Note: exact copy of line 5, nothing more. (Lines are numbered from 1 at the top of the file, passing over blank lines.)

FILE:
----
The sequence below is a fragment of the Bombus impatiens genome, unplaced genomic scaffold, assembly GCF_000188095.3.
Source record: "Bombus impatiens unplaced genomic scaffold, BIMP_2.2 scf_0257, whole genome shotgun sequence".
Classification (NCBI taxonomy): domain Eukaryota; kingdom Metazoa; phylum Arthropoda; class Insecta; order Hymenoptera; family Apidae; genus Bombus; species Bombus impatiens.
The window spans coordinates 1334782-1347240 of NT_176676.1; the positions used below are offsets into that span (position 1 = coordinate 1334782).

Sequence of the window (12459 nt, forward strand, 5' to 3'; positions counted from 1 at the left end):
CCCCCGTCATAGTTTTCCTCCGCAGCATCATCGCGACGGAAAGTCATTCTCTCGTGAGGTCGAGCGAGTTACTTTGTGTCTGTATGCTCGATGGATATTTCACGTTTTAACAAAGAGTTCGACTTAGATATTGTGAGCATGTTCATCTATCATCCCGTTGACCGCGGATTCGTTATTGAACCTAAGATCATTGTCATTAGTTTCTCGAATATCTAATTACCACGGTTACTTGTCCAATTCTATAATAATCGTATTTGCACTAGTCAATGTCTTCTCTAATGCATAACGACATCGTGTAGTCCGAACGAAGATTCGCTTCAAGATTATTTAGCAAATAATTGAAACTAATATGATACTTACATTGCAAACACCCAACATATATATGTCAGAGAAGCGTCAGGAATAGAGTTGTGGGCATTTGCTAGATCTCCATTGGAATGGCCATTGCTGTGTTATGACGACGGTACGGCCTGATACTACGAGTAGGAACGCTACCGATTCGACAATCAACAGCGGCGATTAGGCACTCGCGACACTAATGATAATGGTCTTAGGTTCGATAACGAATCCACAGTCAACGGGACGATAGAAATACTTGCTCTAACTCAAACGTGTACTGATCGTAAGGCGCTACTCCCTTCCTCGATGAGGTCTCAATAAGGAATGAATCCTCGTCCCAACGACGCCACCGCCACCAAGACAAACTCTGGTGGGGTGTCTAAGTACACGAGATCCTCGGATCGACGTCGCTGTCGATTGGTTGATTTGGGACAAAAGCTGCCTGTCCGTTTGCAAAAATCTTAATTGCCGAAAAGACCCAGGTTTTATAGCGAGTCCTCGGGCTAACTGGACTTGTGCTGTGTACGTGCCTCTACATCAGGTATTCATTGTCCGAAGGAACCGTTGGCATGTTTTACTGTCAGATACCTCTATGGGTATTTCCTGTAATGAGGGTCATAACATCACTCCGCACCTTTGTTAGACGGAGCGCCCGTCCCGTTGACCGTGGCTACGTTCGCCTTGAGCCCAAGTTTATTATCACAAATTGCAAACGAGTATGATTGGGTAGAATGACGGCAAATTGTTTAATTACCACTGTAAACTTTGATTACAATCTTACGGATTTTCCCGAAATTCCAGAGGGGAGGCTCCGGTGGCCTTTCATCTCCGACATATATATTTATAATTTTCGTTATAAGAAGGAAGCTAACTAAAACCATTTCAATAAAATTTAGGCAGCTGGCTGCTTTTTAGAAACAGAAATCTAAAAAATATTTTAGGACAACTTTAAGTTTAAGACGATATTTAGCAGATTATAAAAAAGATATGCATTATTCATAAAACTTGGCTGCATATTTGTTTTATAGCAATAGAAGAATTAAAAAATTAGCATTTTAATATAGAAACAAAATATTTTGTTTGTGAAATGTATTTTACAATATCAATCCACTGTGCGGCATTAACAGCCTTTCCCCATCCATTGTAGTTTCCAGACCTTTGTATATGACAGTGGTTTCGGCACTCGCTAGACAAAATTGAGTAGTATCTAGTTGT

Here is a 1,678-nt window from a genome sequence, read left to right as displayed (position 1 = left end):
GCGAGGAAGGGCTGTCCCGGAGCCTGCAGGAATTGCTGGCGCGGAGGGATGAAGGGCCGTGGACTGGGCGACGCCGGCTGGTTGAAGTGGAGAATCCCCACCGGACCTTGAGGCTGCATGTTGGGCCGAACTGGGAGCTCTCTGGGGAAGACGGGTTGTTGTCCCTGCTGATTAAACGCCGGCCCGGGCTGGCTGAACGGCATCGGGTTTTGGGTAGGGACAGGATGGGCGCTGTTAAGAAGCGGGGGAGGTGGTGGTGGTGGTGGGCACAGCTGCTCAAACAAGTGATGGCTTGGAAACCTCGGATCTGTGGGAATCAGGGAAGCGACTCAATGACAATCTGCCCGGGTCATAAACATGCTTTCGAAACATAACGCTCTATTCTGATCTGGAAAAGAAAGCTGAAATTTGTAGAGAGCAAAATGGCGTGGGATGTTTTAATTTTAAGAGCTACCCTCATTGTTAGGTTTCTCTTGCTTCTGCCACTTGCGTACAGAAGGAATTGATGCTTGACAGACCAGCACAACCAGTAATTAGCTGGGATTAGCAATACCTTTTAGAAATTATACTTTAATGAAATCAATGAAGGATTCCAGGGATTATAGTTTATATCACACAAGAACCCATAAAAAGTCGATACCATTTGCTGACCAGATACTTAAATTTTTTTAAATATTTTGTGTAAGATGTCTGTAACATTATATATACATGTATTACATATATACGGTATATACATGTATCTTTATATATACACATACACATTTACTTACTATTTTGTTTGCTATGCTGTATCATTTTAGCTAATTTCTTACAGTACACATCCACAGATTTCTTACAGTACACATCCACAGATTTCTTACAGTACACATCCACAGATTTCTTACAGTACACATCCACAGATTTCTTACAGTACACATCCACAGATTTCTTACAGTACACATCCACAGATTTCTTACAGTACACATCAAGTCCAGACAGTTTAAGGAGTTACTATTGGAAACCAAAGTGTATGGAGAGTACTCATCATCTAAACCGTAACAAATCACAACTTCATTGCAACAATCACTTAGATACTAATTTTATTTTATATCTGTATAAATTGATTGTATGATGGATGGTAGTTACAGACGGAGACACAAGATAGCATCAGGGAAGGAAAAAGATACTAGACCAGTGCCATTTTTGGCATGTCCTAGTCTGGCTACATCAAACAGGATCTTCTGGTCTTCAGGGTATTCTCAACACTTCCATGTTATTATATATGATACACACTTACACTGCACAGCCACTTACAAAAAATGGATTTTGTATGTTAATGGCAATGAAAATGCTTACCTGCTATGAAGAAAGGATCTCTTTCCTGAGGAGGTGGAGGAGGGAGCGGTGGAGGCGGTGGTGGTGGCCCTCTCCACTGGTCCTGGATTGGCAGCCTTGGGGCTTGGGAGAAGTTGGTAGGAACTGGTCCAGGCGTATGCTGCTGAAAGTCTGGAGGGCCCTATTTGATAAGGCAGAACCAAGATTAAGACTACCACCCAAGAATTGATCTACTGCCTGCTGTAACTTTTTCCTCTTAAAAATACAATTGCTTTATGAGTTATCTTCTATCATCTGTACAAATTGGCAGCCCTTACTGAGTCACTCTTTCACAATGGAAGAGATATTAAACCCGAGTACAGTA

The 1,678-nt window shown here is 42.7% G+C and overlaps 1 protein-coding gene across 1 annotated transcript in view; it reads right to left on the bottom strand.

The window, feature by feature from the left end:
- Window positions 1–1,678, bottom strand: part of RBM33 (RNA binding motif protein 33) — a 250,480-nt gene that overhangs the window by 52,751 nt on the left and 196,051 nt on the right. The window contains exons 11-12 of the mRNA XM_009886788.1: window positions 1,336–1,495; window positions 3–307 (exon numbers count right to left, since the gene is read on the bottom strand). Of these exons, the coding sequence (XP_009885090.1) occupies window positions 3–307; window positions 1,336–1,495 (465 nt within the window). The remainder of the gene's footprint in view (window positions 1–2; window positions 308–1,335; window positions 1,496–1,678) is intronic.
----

Sequence of the window (12459 nt, forward strand, 5' to 3'; positions counted from 1 at the left end):